Review: T.A.T. Ristorante di Famiglia
Have you ever gone to a restaurant, and then, for some reason, never got around to going back again for quite a while? Then, when you finally do return to that restaurant, you wonder why you hadn’t returned for so long?
Last week, we returned after a ten year hiatus to T. A. T. Ristorante de Famiglia. In all honesty, I think the reason we’d avoided returning to T.A.T. was because our last meal there (ten years ago) had been unremarkable at best for both of us — I’d ordered the Baked Ziti With Eggplant, which had been not at all what I’d been expecting, and B. had ordered pork chops (from an Italian restaurant; go figure) that underwhelmed her.
A brief aside, first, about the history of T.A.T.:
The Corrova family, specifically Pete and Philomena, opened their first restaurant in Columbus in 1929 on Goodale Street in what used to be known as Flytown during the Depression era. Due to city planners’ ambitious “improvements” to downtown Columbus, they were forced to move their restaurant… and move they did, to the far east side of Columbus. Eventually in 1980, the family combined all their businesses into a single operation at the corner of South James Road and East Livingston Avenue, where they have remained ever since. On our visit, at least, we noted that the restaurant attracted a much older clientele, probably because they’ve been going there for decades.
The last time we’d dined at T.A.T., we had both ordered entrees that didn’t showcase what T.A.T. does best… this time, however, we decided to dive headlong into T.A.T.’s specialty, which is homey, homely, but satisfying Southern Italian and Sicilian fare.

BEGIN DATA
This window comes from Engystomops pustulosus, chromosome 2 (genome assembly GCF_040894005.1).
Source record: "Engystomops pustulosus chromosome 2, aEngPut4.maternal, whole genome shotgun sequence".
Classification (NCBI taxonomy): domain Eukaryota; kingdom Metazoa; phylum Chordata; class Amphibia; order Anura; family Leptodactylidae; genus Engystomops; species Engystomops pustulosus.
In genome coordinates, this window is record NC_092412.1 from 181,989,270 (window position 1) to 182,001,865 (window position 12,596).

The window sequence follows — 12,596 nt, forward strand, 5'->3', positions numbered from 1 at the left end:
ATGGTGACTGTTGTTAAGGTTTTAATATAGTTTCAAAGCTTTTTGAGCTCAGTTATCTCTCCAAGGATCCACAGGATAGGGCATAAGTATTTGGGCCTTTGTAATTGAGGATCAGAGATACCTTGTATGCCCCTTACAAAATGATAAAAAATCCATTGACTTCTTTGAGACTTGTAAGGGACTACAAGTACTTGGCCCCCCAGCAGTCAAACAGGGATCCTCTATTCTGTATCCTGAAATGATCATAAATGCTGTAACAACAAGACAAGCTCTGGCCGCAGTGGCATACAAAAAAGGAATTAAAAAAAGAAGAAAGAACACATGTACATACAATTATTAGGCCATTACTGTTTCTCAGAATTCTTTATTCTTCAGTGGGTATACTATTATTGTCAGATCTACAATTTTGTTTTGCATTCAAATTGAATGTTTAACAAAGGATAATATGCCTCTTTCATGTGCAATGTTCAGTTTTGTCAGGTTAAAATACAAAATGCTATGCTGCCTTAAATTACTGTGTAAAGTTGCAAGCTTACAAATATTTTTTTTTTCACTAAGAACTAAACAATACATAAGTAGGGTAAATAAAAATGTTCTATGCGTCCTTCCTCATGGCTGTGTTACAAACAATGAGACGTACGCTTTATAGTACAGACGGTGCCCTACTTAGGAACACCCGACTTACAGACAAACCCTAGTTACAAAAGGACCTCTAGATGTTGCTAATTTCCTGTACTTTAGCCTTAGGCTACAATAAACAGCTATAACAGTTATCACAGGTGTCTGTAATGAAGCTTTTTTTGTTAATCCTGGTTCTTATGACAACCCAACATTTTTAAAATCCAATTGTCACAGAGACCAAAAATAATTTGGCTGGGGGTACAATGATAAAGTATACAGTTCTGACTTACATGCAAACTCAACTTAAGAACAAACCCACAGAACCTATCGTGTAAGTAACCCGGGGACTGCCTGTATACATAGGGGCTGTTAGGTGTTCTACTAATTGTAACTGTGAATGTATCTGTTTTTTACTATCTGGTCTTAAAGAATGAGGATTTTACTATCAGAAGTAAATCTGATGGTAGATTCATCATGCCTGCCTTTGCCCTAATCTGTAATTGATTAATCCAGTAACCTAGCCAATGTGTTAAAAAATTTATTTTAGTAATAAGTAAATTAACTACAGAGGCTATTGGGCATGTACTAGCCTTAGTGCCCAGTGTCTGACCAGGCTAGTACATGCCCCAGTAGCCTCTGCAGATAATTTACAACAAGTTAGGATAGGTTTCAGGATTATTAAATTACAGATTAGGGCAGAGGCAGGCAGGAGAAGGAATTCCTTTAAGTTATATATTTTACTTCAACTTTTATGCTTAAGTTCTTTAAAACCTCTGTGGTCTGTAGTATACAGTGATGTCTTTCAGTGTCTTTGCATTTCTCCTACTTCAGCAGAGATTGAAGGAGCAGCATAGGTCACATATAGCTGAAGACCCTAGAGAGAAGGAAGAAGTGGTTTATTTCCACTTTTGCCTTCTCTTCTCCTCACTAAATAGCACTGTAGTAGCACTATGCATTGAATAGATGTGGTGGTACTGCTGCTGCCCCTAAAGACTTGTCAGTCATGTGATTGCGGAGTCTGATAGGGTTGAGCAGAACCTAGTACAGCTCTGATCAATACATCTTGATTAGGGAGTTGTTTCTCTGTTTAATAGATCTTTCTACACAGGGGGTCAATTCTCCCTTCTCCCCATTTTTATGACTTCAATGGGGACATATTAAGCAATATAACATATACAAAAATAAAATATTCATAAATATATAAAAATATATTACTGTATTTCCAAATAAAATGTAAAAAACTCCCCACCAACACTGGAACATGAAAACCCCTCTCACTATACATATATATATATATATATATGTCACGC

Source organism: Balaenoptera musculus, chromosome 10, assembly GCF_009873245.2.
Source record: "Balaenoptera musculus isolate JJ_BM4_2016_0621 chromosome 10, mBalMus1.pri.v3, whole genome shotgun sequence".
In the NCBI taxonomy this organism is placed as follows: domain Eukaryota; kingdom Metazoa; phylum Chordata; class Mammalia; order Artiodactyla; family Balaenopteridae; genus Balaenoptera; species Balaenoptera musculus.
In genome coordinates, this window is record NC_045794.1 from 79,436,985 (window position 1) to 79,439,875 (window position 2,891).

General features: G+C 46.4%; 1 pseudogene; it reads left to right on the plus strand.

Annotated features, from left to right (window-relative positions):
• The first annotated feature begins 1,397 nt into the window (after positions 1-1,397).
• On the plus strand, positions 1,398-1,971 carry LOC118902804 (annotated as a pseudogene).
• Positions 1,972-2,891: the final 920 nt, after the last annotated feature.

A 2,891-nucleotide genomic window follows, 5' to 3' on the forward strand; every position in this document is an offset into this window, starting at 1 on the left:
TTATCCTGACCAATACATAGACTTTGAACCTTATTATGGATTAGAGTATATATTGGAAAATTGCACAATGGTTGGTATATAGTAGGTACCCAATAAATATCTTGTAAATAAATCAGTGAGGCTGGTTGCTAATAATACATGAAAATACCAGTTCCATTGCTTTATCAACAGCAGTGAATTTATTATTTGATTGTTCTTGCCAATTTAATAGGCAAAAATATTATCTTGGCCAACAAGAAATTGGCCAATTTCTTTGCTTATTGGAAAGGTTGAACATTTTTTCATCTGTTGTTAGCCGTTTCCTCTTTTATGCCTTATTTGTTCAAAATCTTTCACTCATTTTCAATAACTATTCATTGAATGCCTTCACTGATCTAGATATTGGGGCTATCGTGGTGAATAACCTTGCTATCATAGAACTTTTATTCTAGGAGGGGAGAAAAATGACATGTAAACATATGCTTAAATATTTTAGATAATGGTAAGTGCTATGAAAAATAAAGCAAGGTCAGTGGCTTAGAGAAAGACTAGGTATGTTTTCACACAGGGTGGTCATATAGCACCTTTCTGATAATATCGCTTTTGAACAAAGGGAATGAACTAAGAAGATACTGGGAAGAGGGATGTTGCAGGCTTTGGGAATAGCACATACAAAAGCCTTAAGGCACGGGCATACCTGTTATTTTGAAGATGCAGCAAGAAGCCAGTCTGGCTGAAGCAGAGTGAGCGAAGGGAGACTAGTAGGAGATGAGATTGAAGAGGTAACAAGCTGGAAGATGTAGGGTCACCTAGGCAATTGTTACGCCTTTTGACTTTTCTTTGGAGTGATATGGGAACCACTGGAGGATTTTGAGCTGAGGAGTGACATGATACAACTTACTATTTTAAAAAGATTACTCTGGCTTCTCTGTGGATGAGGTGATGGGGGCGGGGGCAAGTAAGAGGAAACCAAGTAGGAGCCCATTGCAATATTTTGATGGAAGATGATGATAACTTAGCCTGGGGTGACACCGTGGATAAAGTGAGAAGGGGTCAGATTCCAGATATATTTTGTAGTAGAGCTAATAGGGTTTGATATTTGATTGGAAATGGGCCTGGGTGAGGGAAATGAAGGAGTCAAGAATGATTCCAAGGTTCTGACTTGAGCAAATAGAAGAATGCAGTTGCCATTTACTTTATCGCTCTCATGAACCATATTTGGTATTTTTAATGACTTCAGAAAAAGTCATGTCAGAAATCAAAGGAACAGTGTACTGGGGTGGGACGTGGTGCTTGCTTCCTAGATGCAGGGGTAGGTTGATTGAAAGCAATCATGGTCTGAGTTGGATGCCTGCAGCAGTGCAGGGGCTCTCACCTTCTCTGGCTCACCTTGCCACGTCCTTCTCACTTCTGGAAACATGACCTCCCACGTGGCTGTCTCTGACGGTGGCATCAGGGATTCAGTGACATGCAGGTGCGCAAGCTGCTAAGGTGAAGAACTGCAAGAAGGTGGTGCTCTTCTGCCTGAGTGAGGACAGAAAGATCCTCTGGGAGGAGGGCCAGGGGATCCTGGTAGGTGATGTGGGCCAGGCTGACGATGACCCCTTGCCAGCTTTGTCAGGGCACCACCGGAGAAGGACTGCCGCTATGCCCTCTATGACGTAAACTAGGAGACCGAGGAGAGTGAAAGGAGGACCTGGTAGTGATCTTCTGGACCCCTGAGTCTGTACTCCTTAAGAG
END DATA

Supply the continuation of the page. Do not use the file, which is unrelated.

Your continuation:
We arrived in the early evening around 5:30pm, before the dinner rush. Since it was a Sunday, we couldn’t get the Early Bird Special(s), but that was fine; we’d come with a game plan, and stuck with it.
We were seated promptly and our beverage orders were taken. Beverages were brought out promptly. We placed our orders — both of us chose the Sicilian Delight, described in T.A.T.’s menu as a “ten course meal!”. I don’t know if, strictly speaking, it’s a ten-course meal, but it was certainly huge, and exposed us to much of the best of what T.A.T. has to offer.
We were given a choice of a half-pour (3 ounce glass) of either a burgundy, a rose, or some variety of red wine. B. and I both selected the rose, which was brought out presently. It was a nice enough house wine, dry with a hint of sweetness, and very light.
Our server also brought out a bread basket with whipped butter. It was typical Italian bread, crusty on the outside and chewy on the inside. No complaints there.
Our first course was the soup; I’d chosen the minestrone while B. chose the Italian Wedding Soup. B. reported that her soup met all the requirements for a proper Italian wedding soup, and was a fairly good and straightforward interpretation of the dish.